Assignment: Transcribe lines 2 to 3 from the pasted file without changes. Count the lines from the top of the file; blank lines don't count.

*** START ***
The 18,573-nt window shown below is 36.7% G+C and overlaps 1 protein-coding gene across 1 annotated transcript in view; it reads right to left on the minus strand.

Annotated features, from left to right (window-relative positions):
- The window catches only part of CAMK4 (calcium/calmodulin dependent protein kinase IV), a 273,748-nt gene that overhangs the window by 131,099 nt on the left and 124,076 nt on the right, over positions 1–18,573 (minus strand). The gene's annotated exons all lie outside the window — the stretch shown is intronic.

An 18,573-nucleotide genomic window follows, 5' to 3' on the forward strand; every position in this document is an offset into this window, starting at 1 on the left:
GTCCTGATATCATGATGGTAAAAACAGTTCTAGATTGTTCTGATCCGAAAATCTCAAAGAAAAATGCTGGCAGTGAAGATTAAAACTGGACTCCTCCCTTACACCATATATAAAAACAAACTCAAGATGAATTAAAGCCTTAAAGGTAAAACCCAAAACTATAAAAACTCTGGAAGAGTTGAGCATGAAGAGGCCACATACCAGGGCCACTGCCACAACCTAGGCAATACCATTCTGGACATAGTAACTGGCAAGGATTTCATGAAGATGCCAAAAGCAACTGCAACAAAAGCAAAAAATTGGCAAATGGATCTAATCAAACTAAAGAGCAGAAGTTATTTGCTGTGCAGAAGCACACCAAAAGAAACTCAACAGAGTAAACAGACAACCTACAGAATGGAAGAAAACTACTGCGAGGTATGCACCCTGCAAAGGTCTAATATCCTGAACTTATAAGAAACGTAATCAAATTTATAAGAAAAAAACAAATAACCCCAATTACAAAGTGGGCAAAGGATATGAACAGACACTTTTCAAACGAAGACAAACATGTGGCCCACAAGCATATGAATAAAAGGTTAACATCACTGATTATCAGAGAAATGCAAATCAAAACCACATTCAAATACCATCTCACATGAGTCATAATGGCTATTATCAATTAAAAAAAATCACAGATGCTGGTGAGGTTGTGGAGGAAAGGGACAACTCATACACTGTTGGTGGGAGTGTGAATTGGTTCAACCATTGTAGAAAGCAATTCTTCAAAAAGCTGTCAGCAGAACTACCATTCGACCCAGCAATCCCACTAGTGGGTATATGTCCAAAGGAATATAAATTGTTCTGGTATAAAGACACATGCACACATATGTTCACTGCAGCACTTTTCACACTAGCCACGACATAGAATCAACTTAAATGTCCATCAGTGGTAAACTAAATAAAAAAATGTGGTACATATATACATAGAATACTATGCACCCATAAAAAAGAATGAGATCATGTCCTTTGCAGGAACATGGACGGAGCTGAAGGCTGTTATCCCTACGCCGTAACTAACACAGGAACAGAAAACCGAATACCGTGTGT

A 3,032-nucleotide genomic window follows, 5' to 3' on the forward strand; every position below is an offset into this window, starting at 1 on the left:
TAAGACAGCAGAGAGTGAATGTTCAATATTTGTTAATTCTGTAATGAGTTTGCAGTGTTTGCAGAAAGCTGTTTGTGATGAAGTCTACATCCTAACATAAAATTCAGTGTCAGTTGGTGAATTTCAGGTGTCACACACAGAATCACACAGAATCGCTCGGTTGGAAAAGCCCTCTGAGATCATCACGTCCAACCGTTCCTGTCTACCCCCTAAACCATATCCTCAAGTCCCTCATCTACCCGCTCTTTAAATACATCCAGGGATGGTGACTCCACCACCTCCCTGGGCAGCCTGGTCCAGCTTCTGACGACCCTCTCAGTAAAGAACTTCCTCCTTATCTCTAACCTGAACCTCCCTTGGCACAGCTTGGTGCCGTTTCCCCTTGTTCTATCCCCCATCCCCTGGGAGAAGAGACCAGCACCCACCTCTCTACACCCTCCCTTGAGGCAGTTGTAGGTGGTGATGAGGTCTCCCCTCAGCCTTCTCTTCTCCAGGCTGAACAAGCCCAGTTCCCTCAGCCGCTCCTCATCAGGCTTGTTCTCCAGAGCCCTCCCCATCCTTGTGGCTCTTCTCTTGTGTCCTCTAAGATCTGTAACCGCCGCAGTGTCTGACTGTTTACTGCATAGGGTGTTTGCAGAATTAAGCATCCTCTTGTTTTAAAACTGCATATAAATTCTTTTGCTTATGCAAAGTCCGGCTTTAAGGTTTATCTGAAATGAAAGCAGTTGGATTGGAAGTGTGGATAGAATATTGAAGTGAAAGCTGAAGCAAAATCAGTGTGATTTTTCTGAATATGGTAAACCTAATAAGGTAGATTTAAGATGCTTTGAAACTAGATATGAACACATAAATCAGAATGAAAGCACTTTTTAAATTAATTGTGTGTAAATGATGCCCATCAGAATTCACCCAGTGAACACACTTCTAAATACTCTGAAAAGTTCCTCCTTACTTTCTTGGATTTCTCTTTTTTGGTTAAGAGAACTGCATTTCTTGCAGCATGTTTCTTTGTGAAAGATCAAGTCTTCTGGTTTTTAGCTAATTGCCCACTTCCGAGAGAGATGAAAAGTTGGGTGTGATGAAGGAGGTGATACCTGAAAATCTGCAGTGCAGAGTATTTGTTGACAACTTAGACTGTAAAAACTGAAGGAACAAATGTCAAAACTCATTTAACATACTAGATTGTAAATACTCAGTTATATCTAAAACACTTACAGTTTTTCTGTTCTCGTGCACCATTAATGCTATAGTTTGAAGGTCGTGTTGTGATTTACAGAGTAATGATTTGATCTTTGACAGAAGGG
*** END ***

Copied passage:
Annotated features, from left to right (window-relative positions):
- The window catches only part of CAMK4 (calcium/calmodulin dependent protein kinase IV), a 273,748-nt gene that overhangs the window by 131,099 nt on the left and 124,076 nt on the right, over positions 1–18,573 (minus strand). The gene's annotated exons all lie outside the window — the stretch shown is intronic.